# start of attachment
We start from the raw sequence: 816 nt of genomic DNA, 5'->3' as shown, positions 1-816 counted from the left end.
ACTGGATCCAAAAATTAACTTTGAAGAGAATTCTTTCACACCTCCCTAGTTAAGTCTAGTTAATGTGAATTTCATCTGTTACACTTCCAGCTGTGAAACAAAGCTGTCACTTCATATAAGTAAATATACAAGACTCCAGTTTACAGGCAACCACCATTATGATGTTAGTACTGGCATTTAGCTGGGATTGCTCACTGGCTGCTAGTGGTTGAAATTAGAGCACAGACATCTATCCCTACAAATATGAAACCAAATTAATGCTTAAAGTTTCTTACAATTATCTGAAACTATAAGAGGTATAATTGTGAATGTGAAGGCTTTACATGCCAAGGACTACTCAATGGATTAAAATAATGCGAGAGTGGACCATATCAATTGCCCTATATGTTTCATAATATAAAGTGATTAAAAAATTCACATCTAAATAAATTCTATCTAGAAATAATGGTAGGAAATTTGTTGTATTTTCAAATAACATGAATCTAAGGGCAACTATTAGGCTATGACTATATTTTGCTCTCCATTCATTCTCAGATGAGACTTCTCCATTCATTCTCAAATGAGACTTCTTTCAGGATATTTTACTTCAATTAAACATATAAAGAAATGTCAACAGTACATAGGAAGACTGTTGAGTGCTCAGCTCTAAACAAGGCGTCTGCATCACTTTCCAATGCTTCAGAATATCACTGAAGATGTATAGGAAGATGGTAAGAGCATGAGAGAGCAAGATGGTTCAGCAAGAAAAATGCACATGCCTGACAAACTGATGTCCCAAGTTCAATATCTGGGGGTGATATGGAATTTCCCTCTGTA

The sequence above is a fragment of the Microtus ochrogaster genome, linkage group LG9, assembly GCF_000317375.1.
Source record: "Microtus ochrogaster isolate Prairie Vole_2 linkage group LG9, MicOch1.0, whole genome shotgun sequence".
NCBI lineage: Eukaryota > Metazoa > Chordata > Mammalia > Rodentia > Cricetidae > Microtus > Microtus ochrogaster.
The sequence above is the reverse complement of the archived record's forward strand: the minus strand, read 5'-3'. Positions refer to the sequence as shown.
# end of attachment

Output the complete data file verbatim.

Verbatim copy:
We start from the raw sequence: 816 nt of genomic DNA, 5'->3' as shown, positions 1-816 counted from the left end.
ACTGGATCCAAAAATTAACTTTGAAGAGAATTCTTTCACACCTCCCTAGTTAAGTCTAGTTAATGTGAATTTCATCTGTTACACTTCCAGCTGTGAAACAAAGCTGTCACTTCATATAAGTAAATATACAAGACTCCAGTTTACAGGCAACCACCATTATGATGTTAGTACTGGCATTTAGCTGGGATTGCTCACTGGCTGCTAGTGGTTGAAATTAGAGCACAGACATCTATCCCTACAAATATGAAACCAAATTAATGCTTAAAGTTTCTTACAATTATCTGAAACTATAAGAGGTATAATTGTGAATGTGAAGGCTTTACATGCCAAGGACTACTCAATGGATTAAAATAATGCGAGAGTGGACCATATCAATTGCCCTATATGTTTCATAATATAAAGTGATTAAAAAATTCACATCTAAATAAATTCTATCTAGAAATAATGGTAGGAAATTTGTTGTATTTTCAAATAACATGAATCTAAGGGCAACTATTAGGCTATGACTATATTTTGCTCTCCATTCATTCTCAGATGAGACTTCTCCATTCATTCTCAAATGAGACTTCTTTCAGGATATTTTACTTCAATTAAACATATAAAGAAATGTCAACAGTACATAGGAAGACTGTTGAGTGCTCAGCTCTAAACAAGGCGTCTGCATCACTTTCCAATGCTTCAGAATATCACTGAAGATGTATAGGAAGATGGTAAGAGCATGAGAGAGCAAGATGGTTCAGCAAGAAAAATGCACATGCCTGACAAACTGATGTCCCAAGTTCAATATCTGGGGGTGATATGGAATTTCCCTCTGTA

The sequence above is a fragment of the Microtus ochrogaster genome, linkage group LG9, assembly GCF_000317375.1.
Source record: "Microtus ochrogaster isolate Prairie Vole_2 linkage group LG9, MicOch1.0, whole genome shotgun sequence".
NCBI lineage: Eukaryota > Metazoa > Chordata > Mammalia > Rodentia > Cricetidae > Microtus > Microtus ochrogaster.
The sequence above is the reverse complement of the archived record's forward strand: the minus strand, read 5'-3'. Positions refer to the sequence as shown.